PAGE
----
Married couples separate for many reasons. Divorces in Utah don’t have to be convoluted, but when there is domestic violence involved, it’s important to take legal action. If your spouse has threatened to harm you or your children, or when there is a history of domestic violence, you need to be a step ahead. You can talk to a Salt Lake City domestic violence lawyer to get a restraining order, which will prevent your spouse from harassing or contacting you further. You can get an “ex-parte” order, which would be valid from the time it is issued until the final hearing. Here are some key pointers worth knowing about getting divorced in Utah.
Utah allows for both no-fault and fault-based divorces. If you have irreconcilable differences with your spouse, you can use that as a ground for a no-fault divorce. Fault-based grounds like adultery, incurable insanity, and even willful desertion are also grounds for divorce. There is a 90-day window that’s the minimum time you must wait for a divorce in the state, although most divorces take longer.
Understanding restraining orders
A restraining order is a civil order, and if someone violates a restraining order, they are subject to civil remedies. Although restraining orders are often confused with protective orders, there are differences. A protective order is enforced by law enforcement, and if someone violates a protective order, there are consequences as it is a criminal offense. While you can get a temporary protective order on your own through online resources, you may want to hire an attorney, depending on what you are dealing with. If you believe that your life is in danger or you expect your spouse to harm you, getting a protective order is always a wise idea.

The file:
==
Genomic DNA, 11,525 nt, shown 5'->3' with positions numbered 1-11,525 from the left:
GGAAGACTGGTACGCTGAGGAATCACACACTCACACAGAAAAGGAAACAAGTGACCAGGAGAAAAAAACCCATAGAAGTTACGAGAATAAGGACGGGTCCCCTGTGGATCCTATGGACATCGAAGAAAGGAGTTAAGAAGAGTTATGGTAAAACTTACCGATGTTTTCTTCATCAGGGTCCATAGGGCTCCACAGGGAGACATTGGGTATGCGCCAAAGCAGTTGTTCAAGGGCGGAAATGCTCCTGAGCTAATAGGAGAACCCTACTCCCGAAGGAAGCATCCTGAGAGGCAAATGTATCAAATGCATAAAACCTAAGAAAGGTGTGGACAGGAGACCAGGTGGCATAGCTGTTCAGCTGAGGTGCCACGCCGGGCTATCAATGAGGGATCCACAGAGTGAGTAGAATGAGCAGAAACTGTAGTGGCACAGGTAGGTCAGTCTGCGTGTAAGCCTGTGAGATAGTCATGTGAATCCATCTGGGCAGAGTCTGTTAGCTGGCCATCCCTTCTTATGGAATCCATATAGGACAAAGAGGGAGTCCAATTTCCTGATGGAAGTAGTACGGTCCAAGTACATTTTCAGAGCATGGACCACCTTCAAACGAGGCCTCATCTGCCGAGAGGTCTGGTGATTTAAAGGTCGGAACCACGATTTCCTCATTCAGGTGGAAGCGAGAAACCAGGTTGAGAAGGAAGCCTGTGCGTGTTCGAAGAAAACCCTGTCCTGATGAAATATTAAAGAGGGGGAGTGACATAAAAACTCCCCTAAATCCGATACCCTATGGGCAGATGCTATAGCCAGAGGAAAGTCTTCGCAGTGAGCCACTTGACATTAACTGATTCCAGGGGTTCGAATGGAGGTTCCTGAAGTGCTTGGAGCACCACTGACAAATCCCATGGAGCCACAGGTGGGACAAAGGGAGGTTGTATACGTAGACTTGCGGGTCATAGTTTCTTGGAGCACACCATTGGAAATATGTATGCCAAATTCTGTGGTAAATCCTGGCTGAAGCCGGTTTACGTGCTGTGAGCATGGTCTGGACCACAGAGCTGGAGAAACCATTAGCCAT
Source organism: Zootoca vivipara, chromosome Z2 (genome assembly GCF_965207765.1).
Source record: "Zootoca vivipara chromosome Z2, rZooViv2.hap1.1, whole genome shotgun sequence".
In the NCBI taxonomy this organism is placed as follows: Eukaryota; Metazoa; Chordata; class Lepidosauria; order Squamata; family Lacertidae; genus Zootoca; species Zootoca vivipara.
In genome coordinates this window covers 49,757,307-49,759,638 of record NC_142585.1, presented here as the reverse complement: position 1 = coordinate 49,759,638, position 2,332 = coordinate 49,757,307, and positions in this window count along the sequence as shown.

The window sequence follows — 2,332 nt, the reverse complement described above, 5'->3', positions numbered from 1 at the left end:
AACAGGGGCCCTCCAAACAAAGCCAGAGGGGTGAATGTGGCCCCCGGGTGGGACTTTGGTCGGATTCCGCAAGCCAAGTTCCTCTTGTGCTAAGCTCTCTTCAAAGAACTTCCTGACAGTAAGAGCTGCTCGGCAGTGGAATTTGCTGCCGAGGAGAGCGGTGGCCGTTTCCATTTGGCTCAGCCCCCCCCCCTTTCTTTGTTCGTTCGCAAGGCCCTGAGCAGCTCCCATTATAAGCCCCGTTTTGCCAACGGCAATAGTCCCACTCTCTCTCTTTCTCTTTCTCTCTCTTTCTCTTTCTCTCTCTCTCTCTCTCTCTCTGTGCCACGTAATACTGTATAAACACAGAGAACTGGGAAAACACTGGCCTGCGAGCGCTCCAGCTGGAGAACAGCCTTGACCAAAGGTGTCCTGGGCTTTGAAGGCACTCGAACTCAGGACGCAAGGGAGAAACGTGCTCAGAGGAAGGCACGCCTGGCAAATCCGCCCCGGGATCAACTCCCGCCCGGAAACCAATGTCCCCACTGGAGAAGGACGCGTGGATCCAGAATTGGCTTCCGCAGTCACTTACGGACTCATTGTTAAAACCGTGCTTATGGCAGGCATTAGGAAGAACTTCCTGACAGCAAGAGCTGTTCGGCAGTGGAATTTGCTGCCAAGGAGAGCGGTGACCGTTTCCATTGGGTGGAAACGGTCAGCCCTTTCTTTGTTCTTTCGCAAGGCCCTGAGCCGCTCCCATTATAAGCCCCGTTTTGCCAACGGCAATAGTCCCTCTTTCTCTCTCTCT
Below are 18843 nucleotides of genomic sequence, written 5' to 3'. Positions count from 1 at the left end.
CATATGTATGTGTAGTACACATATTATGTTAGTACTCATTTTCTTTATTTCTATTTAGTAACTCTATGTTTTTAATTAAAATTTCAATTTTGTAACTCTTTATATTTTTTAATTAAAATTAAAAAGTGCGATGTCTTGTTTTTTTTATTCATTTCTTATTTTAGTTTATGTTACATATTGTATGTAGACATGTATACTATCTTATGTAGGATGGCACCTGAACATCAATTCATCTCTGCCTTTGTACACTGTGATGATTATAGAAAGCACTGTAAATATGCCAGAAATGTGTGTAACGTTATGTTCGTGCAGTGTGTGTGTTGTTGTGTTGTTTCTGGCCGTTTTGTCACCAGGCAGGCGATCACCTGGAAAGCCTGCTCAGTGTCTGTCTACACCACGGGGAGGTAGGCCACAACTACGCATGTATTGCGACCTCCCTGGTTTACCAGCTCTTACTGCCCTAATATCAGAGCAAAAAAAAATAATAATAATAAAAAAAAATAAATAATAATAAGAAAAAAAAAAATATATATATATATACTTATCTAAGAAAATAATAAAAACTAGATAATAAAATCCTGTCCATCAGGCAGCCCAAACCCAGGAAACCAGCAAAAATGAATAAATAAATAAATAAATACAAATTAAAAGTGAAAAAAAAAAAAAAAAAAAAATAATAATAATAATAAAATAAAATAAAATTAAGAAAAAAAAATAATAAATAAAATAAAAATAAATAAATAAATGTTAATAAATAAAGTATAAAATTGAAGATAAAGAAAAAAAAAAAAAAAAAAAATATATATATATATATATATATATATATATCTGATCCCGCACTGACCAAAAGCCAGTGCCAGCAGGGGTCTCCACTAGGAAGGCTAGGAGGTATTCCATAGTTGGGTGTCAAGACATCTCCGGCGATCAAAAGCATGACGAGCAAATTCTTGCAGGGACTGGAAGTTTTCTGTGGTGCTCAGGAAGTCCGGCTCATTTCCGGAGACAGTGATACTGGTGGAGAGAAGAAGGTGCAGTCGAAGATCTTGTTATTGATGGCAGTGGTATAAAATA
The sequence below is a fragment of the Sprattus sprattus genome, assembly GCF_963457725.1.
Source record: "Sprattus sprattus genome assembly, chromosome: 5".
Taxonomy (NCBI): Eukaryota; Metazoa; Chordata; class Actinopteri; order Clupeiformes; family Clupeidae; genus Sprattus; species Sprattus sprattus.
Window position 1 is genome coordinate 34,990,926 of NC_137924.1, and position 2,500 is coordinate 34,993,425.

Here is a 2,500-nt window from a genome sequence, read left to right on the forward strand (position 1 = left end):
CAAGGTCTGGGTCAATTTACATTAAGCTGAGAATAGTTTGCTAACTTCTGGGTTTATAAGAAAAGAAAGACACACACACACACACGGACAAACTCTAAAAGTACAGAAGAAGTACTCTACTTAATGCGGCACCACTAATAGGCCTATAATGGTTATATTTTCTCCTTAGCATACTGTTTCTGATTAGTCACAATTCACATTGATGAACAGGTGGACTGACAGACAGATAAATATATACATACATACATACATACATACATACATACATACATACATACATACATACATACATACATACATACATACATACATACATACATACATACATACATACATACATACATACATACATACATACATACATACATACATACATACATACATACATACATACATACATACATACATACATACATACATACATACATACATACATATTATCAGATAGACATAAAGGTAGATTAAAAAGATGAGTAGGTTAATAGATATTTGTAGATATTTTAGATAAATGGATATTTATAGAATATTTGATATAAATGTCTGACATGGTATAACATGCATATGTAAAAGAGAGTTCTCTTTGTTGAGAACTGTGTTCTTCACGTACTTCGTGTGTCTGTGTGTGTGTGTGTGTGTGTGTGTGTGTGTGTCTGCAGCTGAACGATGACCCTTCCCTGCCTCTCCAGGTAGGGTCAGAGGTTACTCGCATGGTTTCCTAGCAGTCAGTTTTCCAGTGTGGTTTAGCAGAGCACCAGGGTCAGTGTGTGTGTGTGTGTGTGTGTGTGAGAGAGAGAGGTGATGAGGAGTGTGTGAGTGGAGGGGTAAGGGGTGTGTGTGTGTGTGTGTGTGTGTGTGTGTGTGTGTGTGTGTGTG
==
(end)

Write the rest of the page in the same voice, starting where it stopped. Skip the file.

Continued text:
Getting a protective order
Once you request a protective order in Utah, the court will consider whether it is necessary to issue a temporary protective order, and if it does, the hearing will be scheduled within 21 days from the date of issuing the order. What if your request is denied? You can complete the form for “Request for Hearing” and must come up with evidence to demonstrate why a protective order should be issued. If you have already filed a divorce, you may not need to get a separate protective order, but it also depends on the circumstances. Because a temporary protective order gives time to you and your spouse, you can always use that to rethink your options.
You can also get a permanent protective order, which will be valid for at least three years, following which it can be extended.